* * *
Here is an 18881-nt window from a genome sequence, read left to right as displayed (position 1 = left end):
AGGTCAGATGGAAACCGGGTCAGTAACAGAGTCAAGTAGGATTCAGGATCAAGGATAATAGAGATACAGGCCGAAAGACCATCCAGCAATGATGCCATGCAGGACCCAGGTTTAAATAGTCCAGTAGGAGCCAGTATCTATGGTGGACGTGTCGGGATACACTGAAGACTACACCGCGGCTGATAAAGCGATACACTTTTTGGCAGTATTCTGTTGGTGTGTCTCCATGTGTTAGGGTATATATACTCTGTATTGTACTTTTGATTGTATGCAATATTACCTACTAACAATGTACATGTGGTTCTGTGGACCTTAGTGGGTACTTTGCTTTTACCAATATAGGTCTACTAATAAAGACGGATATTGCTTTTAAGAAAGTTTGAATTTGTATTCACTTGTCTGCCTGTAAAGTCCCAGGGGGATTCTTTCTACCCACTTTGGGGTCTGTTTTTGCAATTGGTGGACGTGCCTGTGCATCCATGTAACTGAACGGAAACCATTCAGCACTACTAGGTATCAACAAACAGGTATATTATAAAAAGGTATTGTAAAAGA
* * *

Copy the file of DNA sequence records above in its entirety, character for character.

Here is an 18881-nt window from a genome sequence, read left to right as displayed (position 1 = left end):
AGGTCAGATGGAAACCGGGTCAGTAACAGAGTCAAGTAGGATTCAGGATCAAGGATAATAGAGATACAGGCCGAAAGACCATCCAGCAATGATGCCATGCAGGACCCAGGTTTAAATAGTCCAGTAGGAGCCAGTATCTATGGTGGACGTGTCGGGATACACTGAAGACTACACCGCGGCTGATAAAGCGATACACTTTTTGGCAGTATTCTGTTGGTGTGTCTCCATGTGTTAGGGTATATATACTCTGTATTGTACTTTTGATTGTATGCAATATTACCTACTAACAATGTACATGTGGTTCTGTGGACCTTAGTGGGTACTTTGCTTTTACCAATATAGGTCTACTAATAAAGACGGATATTGCTTTTAAGAAAGTTTGAATTTGTATTCACTTGTCTGCCTGTAAAGTCCCAGGGGGATTCTTTCTACCCACTTTGGGGTCTGTTTTTGCAATTGGTGGACGTGCCTGTGCATCCATGTAACTGAACGGAAACCATTCAGCACTACTAGGTATCAACAAACAGGTATATTATAAAAAGGTATTGTAAAAGA